More than a quarter of people in Northern Ireland would mind a gay, lesbian, or bisexual person living next door, a new report has found.
The survey questioned participants about their negative attitudes towards people from different backgrounds including race, disability, and sexual orientation over the last six years.
The research found that 27 percent of people would not like to be next door neighbors with a gay person and a further 42 percent said they would be unhappy about them becoming an inlaw.
The findings come from a survey into experiences of and attitudes towards discrimination, published by the Equality Commission of Northern Ireland.
Some key findings include:
-30 percent of the respondents felt that some forms of prejudice are acceptable.
-55 percent of people would mind having a Traveller as an in-law, up 17 percent from 2005.
-35 percent of people would mind working alongside a transgender person, 40 percent would mind having them as a neighbor and 53 percent as an in-law.
-33 percent of people felt they have been unfairly treated or harassed.
Commenting on the findings, the Equality Commission’s Chief Commissioner, Michael Wardlow, said: “The study provides a valuable insight into our society, how we connect with others and who we are as people.
“The key question is “Do you Mean Me?” and this is double-edged. It is not just have I experienced discrimination because of who I am, but do I have negative attitudes towards others just because of who they are? Where the answer to the second question is yes, then we each need to address what makes us think like this and challenge our own beliefs and stereotypes.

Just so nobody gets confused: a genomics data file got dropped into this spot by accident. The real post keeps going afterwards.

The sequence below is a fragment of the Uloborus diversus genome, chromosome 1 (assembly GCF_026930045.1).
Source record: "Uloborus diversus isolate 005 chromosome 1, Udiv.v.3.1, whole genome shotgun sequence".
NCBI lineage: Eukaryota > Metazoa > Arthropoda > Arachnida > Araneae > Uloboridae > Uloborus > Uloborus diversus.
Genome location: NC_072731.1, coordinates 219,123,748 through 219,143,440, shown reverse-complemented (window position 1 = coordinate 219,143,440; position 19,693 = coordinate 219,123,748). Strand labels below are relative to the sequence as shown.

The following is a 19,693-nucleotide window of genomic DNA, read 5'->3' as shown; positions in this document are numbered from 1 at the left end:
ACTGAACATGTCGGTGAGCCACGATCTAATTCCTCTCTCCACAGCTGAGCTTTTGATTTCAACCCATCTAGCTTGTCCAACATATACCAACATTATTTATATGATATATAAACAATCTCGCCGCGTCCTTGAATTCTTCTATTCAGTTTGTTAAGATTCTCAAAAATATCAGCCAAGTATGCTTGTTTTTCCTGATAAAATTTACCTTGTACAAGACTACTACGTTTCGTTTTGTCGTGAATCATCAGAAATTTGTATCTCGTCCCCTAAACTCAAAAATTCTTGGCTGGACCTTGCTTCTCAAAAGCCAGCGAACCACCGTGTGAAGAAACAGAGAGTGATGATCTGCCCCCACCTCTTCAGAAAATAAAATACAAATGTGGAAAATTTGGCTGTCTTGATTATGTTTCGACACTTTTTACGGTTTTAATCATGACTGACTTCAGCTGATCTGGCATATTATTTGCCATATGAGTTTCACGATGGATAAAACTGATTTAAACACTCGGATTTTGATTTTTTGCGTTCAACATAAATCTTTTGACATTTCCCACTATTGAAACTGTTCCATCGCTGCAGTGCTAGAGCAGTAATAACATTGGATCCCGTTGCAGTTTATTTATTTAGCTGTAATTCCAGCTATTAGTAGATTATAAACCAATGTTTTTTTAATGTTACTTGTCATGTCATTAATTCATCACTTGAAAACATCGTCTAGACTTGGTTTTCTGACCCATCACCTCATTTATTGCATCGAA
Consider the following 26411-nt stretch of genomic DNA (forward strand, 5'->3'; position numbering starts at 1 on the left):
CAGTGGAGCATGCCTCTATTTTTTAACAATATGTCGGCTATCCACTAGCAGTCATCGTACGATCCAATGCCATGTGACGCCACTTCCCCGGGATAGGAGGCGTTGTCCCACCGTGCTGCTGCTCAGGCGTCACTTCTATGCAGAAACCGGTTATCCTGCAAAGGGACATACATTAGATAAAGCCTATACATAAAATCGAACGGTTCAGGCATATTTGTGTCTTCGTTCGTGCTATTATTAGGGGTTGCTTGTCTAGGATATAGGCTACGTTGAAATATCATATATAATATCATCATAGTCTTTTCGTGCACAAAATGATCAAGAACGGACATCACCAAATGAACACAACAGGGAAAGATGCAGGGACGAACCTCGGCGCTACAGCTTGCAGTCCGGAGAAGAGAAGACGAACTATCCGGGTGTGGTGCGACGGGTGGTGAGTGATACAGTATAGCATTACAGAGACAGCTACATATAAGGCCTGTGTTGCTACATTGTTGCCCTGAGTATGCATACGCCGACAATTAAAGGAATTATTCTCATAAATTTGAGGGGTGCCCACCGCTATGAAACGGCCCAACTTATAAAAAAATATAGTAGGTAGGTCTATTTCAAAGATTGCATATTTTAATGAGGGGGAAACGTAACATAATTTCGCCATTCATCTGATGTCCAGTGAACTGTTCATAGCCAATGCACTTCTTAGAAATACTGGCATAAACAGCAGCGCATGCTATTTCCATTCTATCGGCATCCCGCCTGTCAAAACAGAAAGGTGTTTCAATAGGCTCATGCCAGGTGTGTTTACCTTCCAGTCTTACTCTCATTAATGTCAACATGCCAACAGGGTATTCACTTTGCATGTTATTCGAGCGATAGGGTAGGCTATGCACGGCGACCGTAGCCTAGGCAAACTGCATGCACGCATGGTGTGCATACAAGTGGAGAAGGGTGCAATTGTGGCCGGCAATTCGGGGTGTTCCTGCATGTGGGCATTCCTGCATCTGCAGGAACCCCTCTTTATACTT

“The survey has also highlighted that 30% of the respondents feel that some forms of prejudice are acceptable and equivalent surveys in other parts of UK have shown similar results. This continues to be a worrying insight into the population’s psyche and proves that much work remains to be done to break down barriers in our mindsets to create a fairer and more equal society for everyone in Northern Ireland.”
“This survey will certainly inform and drive our work going forward and part of this will be to continue to work collaboratively with leaders from across business, politics and the community.”
Why Martin McGuinness will be remembered for hundreds of years to come